Archive for May, 2013

Tulsa Tempest (Tulsa Series) by Norma Jean Lutz

May 31, 2013

The year was 1921; the place was Tulsa, Oklahoma during the Tulsa race riots. The story centered on a nineteen year old woman, Tessa, who fled to Tulsa to avoid marrying one of her father’s drunken buddies.

Tessa is not at all prejudice and she proves it time and again. Her strong beliefs rub off on a man she comes to love.

While I enjoyed the story and the history, I felt there wasn’t enough action and conflict for such a violent and tumultuous time in history. I also found it difficult to establish and maintain Tessa as a nineteen year old, as she was repeatedly described and perceived as much younger throughout the story.

A Christian tone was sprinkled throughout Tulsa Tempest, but not in a preachy way. Tulsa Tempest is an approachable way to be introduced to the Tulsa riots of 1921.

LOVE THUG (a.k.a. Can’t I Do Anything Wrong?) By Daniel Berenson

May 29, 2013

Just be yourself.

Love Thug is a fun story for pre-teens about a first love. Billy wanted to impress Veronica so much he tried to imitate the boy that had already caught her attention. After many failed attempts he realized he just can’t do it.

Berenson wrote for a pre-teen audience, (I don’t see this as a book for older than fourth graders) that is sure to enjoy Billy’s outrageous strategies to ‘get the girl’. A lesson for young kids to be yourself and the right girl will come your way.

I would have liked a challenging vocabulary sprinkled throughout the story. Nevertheless, it was a short, entertaining read that kids will enjoy.

Do Monsters Wear Undies? – A Rhyming Children’s Picture Book by Mark Smith

May 28, 2013

Keeping with Smith’s theme of monsters, this is a silly one asking the question, do monsters wear undies? The rhymes are a great way for children to enjoy a quick, silly book, and Smith masters his poetry.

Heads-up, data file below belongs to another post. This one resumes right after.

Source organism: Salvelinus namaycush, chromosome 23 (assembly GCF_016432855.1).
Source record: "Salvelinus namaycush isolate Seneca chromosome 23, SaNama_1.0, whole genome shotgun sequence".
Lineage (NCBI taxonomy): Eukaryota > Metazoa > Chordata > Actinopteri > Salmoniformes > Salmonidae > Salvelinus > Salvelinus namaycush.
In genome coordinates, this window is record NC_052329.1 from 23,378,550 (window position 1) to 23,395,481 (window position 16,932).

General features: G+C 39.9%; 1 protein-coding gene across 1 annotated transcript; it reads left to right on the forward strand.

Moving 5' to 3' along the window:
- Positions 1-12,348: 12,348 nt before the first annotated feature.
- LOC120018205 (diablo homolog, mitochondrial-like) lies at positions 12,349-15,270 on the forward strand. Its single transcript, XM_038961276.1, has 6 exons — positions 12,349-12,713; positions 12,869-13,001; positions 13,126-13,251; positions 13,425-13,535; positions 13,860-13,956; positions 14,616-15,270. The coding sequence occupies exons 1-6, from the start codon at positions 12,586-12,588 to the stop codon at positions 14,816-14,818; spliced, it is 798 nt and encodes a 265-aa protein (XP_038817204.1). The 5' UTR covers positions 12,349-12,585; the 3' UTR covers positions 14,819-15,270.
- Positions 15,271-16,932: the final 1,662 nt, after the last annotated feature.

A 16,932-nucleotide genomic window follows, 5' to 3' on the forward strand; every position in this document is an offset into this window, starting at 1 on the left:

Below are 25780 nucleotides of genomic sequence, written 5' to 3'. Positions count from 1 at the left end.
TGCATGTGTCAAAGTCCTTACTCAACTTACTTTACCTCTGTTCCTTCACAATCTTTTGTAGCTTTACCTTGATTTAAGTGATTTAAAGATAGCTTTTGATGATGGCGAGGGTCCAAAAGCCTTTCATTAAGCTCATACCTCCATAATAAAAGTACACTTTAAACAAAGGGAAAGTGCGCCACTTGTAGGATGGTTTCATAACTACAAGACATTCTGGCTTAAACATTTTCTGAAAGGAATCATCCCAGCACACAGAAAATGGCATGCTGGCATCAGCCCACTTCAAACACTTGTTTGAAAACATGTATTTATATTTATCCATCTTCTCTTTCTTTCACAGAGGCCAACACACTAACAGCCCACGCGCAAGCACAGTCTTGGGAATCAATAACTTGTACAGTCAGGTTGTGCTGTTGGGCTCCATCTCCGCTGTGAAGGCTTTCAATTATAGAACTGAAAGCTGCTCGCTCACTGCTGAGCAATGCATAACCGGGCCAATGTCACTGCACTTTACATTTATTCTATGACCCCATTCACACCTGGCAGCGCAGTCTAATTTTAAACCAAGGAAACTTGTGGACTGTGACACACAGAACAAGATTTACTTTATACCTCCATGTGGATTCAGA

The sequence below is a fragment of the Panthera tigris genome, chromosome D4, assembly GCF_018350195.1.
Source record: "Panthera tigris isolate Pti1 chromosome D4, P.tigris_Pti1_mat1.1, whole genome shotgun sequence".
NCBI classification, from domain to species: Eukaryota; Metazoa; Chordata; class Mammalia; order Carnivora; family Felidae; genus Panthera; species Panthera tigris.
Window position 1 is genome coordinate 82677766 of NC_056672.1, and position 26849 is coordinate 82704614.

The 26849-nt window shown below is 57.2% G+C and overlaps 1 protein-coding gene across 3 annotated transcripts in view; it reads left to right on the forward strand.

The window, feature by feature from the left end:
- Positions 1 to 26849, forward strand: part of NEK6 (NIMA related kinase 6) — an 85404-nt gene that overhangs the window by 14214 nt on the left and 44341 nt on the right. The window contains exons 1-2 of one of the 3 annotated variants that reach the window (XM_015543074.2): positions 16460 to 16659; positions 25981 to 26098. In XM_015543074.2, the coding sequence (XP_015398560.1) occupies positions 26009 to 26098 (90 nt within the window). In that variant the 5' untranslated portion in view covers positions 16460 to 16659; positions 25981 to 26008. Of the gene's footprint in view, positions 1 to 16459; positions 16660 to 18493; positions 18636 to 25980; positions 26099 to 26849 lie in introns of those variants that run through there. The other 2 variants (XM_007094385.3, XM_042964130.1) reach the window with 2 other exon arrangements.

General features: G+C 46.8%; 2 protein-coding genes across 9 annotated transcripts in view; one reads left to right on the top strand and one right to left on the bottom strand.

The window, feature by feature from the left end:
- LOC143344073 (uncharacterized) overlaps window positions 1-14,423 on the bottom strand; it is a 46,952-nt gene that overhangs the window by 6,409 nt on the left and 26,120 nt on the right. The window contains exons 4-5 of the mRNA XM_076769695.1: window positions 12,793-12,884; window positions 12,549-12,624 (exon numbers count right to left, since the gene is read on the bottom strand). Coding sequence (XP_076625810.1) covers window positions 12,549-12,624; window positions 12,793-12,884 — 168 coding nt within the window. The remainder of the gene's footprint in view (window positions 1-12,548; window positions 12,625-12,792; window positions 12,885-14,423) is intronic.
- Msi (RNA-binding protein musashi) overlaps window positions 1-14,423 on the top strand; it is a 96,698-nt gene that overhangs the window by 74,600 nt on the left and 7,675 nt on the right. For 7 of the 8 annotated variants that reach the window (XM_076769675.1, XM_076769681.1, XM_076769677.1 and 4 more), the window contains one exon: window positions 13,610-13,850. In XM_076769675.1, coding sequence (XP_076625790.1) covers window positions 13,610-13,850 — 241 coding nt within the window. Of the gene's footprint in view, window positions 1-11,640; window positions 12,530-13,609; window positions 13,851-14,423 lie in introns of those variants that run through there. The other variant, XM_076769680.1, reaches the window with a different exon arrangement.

My Kindle doesn’t provide justice for the illustrations, I realize that, but using my imagination of adding color, I’m sure kids will love the pictures. If sent as a PDF, I could download it on my iPad to appreciate the illustrations.

I wasn’t too thrilled with this particular story; it was okay, but nothing outstanding

The Book of My Lives by Aleksandar Hemon

May 28, 2013

Looking for an answer. [Read the end for the answer I received today from Aleksandar Hemon ]

I enjoyed reading the compilation of essays of Hemon’s two lives, one in Sarajevo before war broke out in the 1990’s, the other in Chicago. His style of writing kept me engaged throughout the stories.

This was my first book read by Hemon. I usually do not read other reviews until I finish a book, however, I glanced at the ten reviews posted on Amazon to see if I had read the paragraph written on page 21 correctly. No one has mentioned it, so it looks like I’m alone. Am I reading it incorrectly, or does Hemon say Obama is our president by way of a falsified birth certificate?

I emailed the publisher and the editor and asked this question, but no reply as of yet. The internet provided additional information on Hemon, such as his becoming a U.S. citizen, but I’m hoping a comment will be written by a reviewer, a reader on my blogs, or Hemon himself answering my question.

[ Aleksandar Hemon says:

It was ironic. Read it again. There are people in this country who can only imagine Obama as the other, and thus perpetually suspect. ]

Flying Soup by Bobby Adair

May 22, 2013

Who said religion and politics don’t mix?

Throw a can of soup at an antichrist underachiever who shares the left-wing view with his best friends – a gay cutting edge electrical engineer and a mid-level programmer, and you have a plot for a fascinating story.

To appreciate Flying Soup you must possess a sense of humor because Adair masters satire. There’s more truth than not in the characters and situations and I found both written in an entertaining style.

Stumbling upon Flying Soup was a much appreciated change of pace. I haven’t enjoyed a book this much in a while, reading it straight through. It was an intelligent, amusing, and fast paced read.

I appreciated Blair mastering the mix of taboo subjects and creating believable characters to write a really fun book.

Eyes That Could Kill by Derek Haines

May 20, 2013

A reader may choose Eyes That Could Kill because they enjoy reading mysteries about ancient Greek and its mythology, maybe even Latin mythology, but even if that isn’t the case, Chapter One will hook any reader immediately. It is one of the most intriguing first chapters I’ve ever read.

The main character, Langley Garret, is viewed as a regular run of the mill guy at one point, then becomes a complicated part of a political scheme when he is kidnapped.